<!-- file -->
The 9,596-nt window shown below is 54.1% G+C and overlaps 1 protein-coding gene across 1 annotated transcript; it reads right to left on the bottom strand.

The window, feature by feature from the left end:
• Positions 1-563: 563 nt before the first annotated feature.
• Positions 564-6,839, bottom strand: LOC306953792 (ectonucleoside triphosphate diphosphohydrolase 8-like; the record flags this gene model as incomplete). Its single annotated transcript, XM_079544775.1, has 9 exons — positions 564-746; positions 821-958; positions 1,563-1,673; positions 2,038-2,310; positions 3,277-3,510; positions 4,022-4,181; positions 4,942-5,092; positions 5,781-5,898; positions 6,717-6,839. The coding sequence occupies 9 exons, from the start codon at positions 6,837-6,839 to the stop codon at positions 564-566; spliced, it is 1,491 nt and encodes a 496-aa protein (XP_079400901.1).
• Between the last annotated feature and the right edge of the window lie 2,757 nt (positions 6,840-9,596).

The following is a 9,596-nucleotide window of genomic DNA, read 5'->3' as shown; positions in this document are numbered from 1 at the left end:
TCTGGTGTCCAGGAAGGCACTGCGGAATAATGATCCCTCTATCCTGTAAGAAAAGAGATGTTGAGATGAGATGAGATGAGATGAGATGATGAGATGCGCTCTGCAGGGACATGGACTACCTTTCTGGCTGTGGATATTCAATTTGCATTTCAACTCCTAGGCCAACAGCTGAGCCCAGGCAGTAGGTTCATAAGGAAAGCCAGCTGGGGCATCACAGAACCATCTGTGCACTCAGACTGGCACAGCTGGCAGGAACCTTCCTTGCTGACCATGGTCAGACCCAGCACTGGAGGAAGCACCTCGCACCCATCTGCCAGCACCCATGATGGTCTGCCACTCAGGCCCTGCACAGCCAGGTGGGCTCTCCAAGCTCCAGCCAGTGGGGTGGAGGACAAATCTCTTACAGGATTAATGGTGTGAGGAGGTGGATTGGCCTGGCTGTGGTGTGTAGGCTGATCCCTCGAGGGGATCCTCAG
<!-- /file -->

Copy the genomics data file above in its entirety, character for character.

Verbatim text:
The 9,596-nt window shown below is 54.1% G+C and overlaps 1 protein-coding gene across 1 annotated transcript; it reads right to left on the bottom strand.

The window, feature by feature from the left end:
• Positions 1-563: 563 nt before the first annotated feature.
• Positions 564-6,839, bottom strand: LOC306953792 (ectonucleoside triphosphate diphosphohydrolase 8-like; the record flags this gene model as incomplete). Its single annotated transcript, XM_079544775.1, has 9 exons — positions 564-746; positions 821-958; positions 1,563-1,673; positions 2,038-2,310; positions 3,277-3,510; positions 4,022-4,181; positions 4,942-5,092; positions 5,781-5,898; positions 6,717-6,839. The coding sequence occupies 9 exons, from the start codon at positions 6,837-6,839 to the stop codon at positions 564-566; spliced, it is 1,491 nt and encodes a 496-aa protein (XP_079400901.1).
• Between the last annotated feature and the right edge of the window lie 2,757 nt (positions 6,840-9,596).

The following is a 9,596-nucleotide window of genomic DNA, read 5'->3' as shown; positions in this document are numbered from 1 at the left end:
TCTGGTGTCCAGGAAGGCACTGCGGAATAATGATCCCTCTATCCTGTAAGAAAAGAGATGTTGAGATGAGATGAGATGAGATGAGATGATGAGATGCGCTCTGCAGGGACATGGACTACCTTTCTGGCTGTGGATATTCAATTTGCATTTCAACTCCTAGGCCAACAGCTGAGCCCAGGCAGTAGGTTCATAAGGAAAGCCAGCTGGGGCATCACAGAACCATCTGTGCACTCAGACTGGCACAGCTGGCAGGAACCTTCCTTGCTGACCATGGTCAGACCCAGCACTGGAGGAAGCACCTCGCACCCATCTGCCAGCACCCATGATGGTCTGCCACTCAGGCCCTGCACAGCCAGGTGGGCTCTCCAAGCTCCAGCCAGTGGGGTGGAGGACAAATCTCTTACAGGATTAATGGTGTGAGGAGGTGGATTGGCCTGGCTGTGGTGTGTAGGCTGATCCCTCGAGGGGATCCTCAG